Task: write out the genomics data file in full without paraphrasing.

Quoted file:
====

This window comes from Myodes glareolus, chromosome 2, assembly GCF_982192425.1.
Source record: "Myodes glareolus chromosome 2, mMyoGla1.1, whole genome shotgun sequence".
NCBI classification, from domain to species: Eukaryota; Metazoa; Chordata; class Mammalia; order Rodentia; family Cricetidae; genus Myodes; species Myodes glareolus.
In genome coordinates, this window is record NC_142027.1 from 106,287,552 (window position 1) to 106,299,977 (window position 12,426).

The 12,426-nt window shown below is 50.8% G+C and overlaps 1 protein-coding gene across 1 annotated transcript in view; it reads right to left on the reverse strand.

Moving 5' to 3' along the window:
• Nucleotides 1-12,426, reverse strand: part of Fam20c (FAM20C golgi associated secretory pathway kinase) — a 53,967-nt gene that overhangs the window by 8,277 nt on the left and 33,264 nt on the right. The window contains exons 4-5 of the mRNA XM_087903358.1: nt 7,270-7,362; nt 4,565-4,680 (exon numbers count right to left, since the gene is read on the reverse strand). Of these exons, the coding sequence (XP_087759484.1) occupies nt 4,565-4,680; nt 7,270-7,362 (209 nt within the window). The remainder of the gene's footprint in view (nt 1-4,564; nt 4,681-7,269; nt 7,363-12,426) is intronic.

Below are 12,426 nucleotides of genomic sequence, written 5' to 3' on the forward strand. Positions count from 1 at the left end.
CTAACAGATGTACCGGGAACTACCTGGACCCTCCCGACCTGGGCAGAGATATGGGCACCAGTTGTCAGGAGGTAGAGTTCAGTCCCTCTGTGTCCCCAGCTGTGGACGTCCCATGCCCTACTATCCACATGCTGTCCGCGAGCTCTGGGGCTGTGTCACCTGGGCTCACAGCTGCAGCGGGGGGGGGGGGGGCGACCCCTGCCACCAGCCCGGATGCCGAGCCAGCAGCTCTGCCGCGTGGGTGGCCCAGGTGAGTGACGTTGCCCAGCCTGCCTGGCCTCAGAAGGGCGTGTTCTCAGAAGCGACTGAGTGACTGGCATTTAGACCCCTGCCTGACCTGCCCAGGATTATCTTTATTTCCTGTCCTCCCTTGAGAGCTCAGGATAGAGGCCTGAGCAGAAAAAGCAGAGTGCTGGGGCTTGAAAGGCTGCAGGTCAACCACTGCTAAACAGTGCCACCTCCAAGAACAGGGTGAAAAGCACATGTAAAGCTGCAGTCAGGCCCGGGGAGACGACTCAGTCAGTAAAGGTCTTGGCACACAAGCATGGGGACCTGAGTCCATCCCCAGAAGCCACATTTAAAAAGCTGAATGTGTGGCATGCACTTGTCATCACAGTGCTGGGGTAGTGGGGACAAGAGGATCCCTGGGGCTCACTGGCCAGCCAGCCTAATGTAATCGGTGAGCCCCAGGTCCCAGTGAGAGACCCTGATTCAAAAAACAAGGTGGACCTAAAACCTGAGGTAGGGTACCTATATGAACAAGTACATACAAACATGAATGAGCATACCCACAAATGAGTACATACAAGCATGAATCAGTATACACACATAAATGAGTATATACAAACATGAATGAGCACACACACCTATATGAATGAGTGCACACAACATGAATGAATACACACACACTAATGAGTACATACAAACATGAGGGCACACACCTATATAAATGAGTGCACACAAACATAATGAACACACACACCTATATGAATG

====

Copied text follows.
This window comes from Myodes glareolus, chromosome 2, assembly GCF_982192425.1.
Source record: "Myodes glareolus chromosome 2, mMyoGla1.1, whole genome shotgun sequence".
NCBI classification, from domain to species: Eukaryota; Metazoa; Chordata; class Mammalia; order Rodentia; family Cricetidae; genus Myodes; species Myodes glareolus.
In genome coordinates, this window is record NC_142027.1 from 106,287,552 (window position 1) to 106,299,977 (window position 12,426).

The 12,426-nt window shown below is 50.8% G+C and overlaps 1 protein-coding gene across 1 annotated transcript in view; it reads right to left on the reverse strand.

Moving 5' to 3' along the window:
• Nucleotides 1-12,426, reverse strand: part of Fam20c (FAM20C golgi associated secretory pathway kinase) — a 53,967-nt gene that overhangs the window by 8,277 nt on the left and 33,264 nt on the right. The window contains exons 4-5 of the mRNA XM_087903358.1: nt 7,270-7,362; nt 4,565-4,680 (exon numbers count right to left, since the gene is read on the reverse strand). Of these exons, the coding sequence (XP_087759484.1) occupies nt 4,565-4,680; nt 7,270-7,362 (209 nt within the window). The remainder of the gene's footprint in view (nt 1-4,564; nt 4,681-7,269; nt 7,363-12,426) is intronic.

Below are 12,426 nucleotides of genomic sequence, written 5' to 3' on the forward strand. Positions count from 1 at the left end.
CTAACAGATGTACCGGGAACTACCTGGACCCTCCCGACCTGGGCAGAGATATGGGCACCAGTTGTCAGGAGGTAGAGTTCAGTCCCTCTGTGTCCCCAGCTGTGGACGTCCCATGCCCTACTATCCACATGCTGTCCGCGAGCTCTGGGGCTGTGTCACCTGGGCTCACAGCTGCAGCGGGGGGGGGGGGGGCGACCCCTGCCACCAGCCCGGATGCCGAGCCAGCAGCTCTGCCGCGTGGGTGGCCCAGGTGAGTGACGTTGCCCAGCCTGCCTGGCCTCAGAAGGGCGTGTTCTCAGAAGCGACTGAGTGACTGGCATTTAGACCCCTGCCTGACCTGCCCAGGATTATCTTTATTTCCTGTCCTCCCTTGAGAGCTCAGGATAGAGGCCTGAGCAGAAAAAGCAGAGTGCTGGGGCTTGAAAGGCTGCAGGTCAACCACTGCTAAACAGTGCCACCTCCAAGAACAGGGTGAAAAGCACATGTAAAGCTGCAGTCAGGCCCGGGGAGACGACTCAGTCAGTAAAGGTCTTGGCACACAAGCATGGGGACCTGAGTCCATCCCCAGAAGCCACATTTAAAAAGCTGAATGTGTGGCATGCACTTGTCATCACAGTGCTGGGGTAGTGGGGACAAGAGGATCCCTGGGGCTCACTGGCCAGCCAGCCTAATGTAATCGGTGAGCCCCAGGTCCCAGTGAGAGACCCTGATTCAAAAAACAAGGTGGACCTAAAACCTGAGGTAGGGTACCTATATGAACAAGTACATACAAACATGAATGAGCATACCCACAAATGAGTACATACAAGCATGAATCAGTATACACACATAAATGAGTATATACAAACATGAATGAGCACACACACCTATATGAATGAGTGCACACAACATGAATGAATACACACACACTAATGAGTACATACAAACATGAGGGCACACACCTATATAAATGAGTGCACACAAACATAATGAACACACACACCTATATGAATG